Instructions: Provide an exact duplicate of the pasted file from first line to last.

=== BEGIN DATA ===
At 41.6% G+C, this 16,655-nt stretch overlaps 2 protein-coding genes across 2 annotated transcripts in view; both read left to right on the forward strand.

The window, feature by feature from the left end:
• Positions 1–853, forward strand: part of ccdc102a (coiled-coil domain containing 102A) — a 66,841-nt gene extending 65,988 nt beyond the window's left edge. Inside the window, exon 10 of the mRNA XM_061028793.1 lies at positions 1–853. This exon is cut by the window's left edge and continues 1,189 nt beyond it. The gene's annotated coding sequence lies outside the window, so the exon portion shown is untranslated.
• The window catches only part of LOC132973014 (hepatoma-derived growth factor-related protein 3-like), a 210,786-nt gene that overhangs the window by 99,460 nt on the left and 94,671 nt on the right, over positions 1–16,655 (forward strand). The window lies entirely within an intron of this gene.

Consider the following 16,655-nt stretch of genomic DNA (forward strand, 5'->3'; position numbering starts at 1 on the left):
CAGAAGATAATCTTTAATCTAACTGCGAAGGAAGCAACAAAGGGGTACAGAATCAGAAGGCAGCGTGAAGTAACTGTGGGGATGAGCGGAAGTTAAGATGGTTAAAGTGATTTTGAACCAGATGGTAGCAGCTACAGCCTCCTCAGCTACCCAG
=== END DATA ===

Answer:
At 41.6% G+C, this 16,655-nt stretch overlaps 2 protein-coding genes across 2 annotated transcripts in view; both read left to right on the forward strand.

The window, feature by feature from the left end:
• Positions 1–853, forward strand: part of ccdc102a (coiled-coil domain containing 102A) — a 66,841-nt gene extending 65,988 nt beyond the window's left edge. Inside the window, exon 10 of the mRNA XM_061028793.1 lies at positions 1–853. This exon is cut by the window's left edge and continues 1,189 nt beyond it. The gene's annotated coding sequence lies outside the window, so the exon portion shown is untranslated.
• The window catches only part of LOC132973014 (hepatoma-derived growth factor-related protein 3-like), a 210,786-nt gene that overhangs the window by 99,460 nt on the left and 94,671 nt on the right, over positions 1–16,655 (forward strand). The window lies entirely within an intron of this gene.

Consider the following 16,655-nt stretch of genomic DNA (forward strand, 5'->3'; position numbering starts at 1 on the left):
CAGAAGATAATCTTTAATCTAACTGCGAAGGAAGCAACAAAGGGGTACAGAATCAGAAGGCAGCGTGAAGTAACTGTGGGGATGAGCGGAAGTTAAGATGGTTAAAGTGATTTTGAACCAGATGGTAGCAGCTACAGCCTCCTCAGCTACCCAG